My experience is mainly based on large and established organizations. Hence, learning from Prof. Dushnitsky on the various dimensions of new venture creation and growth in Entrepreneurship, will show me his perspective on the trail I wish to follow as a founder. Desiring to build a sustainable company, I am looking forward to taking Strategy and Competitive Advantage, where I hope to learn how to create and maintain such an advantage. Learning how to identify entrepreneurial opportunities and how to exploit them where “Creating Values” was contemplated, will lay a solid basis for achieving these goals by myself.
Juan, a skinny 19–year–old whom I met there that year, told me that he was trying to get out of a local gang (the name of which he wouldn’t reveal). He had started working for the gang as a halcone (a lookout) when he was 15, he said. But now as the drug war raged in the city and the local gangs were pulled into the infighting between the big cartels, his friends in the gang were being asked to do much more than he wanted to do—to kill. Without any training, they were given assault weapons. Having no shooting skills, they just sprayed bullets in the vicinity of their assigned targets, hoping that at least some of the people they killed would be the ones they were supposed to kill, because if they didn’t succeed, they themselves might be murdered by those who had contracted them to do the job.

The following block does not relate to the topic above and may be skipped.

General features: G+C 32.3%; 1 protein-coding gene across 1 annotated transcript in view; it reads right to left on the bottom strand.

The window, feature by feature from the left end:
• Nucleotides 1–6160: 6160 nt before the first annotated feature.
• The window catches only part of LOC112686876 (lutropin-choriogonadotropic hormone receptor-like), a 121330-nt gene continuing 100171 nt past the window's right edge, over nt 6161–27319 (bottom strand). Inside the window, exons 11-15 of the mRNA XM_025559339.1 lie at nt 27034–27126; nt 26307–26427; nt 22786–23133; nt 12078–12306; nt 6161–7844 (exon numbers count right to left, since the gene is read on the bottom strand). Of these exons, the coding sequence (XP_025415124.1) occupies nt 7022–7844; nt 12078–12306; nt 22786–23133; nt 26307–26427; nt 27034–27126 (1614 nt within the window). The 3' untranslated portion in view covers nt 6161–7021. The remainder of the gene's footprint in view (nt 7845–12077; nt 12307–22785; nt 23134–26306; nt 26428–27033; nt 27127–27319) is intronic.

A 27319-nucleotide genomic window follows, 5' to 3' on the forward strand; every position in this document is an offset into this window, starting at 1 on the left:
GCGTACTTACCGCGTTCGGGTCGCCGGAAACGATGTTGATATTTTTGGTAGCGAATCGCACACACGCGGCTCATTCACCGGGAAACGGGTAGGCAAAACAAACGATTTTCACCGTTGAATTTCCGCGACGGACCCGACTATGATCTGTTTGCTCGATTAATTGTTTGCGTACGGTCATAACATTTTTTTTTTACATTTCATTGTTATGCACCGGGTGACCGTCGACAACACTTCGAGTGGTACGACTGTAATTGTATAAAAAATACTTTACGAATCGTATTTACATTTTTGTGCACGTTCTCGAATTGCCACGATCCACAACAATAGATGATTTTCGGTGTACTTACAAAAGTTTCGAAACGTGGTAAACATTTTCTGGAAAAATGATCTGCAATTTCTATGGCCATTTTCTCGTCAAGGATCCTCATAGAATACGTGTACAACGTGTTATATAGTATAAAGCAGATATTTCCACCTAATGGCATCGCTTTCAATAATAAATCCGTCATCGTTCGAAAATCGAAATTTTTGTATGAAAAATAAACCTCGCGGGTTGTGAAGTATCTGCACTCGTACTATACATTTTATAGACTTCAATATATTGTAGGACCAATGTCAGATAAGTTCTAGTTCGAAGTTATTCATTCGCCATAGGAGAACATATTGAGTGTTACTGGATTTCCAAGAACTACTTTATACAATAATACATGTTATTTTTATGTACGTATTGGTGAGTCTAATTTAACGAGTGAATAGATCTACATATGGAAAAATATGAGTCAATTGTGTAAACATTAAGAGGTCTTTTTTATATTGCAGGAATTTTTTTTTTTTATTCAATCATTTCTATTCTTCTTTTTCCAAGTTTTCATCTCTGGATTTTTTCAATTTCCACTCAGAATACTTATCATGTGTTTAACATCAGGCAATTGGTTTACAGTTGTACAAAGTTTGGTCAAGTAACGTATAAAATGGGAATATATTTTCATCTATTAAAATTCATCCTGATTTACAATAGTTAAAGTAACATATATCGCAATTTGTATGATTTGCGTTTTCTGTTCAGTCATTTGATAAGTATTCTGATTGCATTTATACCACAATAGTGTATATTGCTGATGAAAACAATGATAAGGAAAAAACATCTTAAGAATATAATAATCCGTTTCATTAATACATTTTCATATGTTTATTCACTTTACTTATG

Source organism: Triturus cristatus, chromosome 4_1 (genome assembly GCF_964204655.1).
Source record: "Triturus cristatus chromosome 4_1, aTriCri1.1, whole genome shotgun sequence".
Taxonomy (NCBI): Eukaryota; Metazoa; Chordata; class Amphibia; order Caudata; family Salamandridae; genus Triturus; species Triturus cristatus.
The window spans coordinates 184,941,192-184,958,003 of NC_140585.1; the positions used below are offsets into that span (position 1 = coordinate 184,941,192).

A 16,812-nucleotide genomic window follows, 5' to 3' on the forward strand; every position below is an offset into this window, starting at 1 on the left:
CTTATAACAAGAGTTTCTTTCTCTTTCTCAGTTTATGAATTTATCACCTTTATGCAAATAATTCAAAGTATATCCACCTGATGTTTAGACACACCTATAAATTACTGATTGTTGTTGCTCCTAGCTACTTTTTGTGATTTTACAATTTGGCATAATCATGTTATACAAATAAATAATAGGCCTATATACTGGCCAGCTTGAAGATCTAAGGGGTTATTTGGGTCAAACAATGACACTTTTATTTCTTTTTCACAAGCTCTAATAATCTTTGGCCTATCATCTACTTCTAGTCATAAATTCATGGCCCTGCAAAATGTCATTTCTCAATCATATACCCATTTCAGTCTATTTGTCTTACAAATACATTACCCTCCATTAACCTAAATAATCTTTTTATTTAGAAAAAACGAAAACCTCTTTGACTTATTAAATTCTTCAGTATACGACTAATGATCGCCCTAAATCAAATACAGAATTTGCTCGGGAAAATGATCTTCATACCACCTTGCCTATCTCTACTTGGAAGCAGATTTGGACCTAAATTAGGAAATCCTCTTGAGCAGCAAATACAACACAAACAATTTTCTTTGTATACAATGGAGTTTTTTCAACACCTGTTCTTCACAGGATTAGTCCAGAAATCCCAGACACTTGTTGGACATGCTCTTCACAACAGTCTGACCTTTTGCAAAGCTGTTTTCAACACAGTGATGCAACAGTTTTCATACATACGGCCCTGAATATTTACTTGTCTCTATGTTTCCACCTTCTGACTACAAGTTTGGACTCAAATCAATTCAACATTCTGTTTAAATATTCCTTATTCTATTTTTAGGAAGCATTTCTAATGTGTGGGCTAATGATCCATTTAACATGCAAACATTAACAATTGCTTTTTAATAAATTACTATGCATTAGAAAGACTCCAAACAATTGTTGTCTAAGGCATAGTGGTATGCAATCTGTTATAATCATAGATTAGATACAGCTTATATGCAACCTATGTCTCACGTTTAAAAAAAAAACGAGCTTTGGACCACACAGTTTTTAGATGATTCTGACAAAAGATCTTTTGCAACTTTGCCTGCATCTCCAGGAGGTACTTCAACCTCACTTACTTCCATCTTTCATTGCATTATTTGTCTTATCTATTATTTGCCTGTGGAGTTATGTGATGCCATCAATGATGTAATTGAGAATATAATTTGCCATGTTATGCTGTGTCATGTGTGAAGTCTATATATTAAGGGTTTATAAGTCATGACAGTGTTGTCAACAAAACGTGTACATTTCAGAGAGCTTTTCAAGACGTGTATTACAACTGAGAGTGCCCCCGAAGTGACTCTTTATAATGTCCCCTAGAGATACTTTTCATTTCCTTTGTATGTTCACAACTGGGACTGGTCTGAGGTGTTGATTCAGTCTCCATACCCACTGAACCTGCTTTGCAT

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Himes recently retired from the Maryland Fire and Rescue Institute at the University of Maryland, College Park, where she served as the administrative manager. Previously, she served as the institute's technology and certification manager and development manager. Presently, she is working as a curriculum designer and subject matter expert in the development/revision of the institute's course and is a Maryland emergency services instructor. Himes has a bachelor's degree in communications from Hood College in Frederick, Maryland; a bachelor's degree in technology and management and a Master of General Administration from University of Maryland University College; and a master's degree in journalism from the University of Maryland, College Park.
It turns out that in every Olympic Games since 1972, security officials have specifically attempted to prevent any plane crashes into crowded stadiums. [ Sydney Morning Herald, 9/20/01 ] For instance, in the 1996 Games held in Atlanta, Georgia, planes were banned from getting too close, helicopters and jets were deployed to intercept suspicious aircraft nearby, and so on.[ Chicago Tribune, 11/18/01 ] At the 2000 Olympics in Sydney, Australia, six planes were kept in the sky at all times to intercept any aircraft. Officials considered al-Qaeda the number-one threat, and the idea of “a fully loaded, fueled airliner crashing into the opening ceremony” was one of their greatest fears. [ Sydney Morning Herald, 9/20/01 ]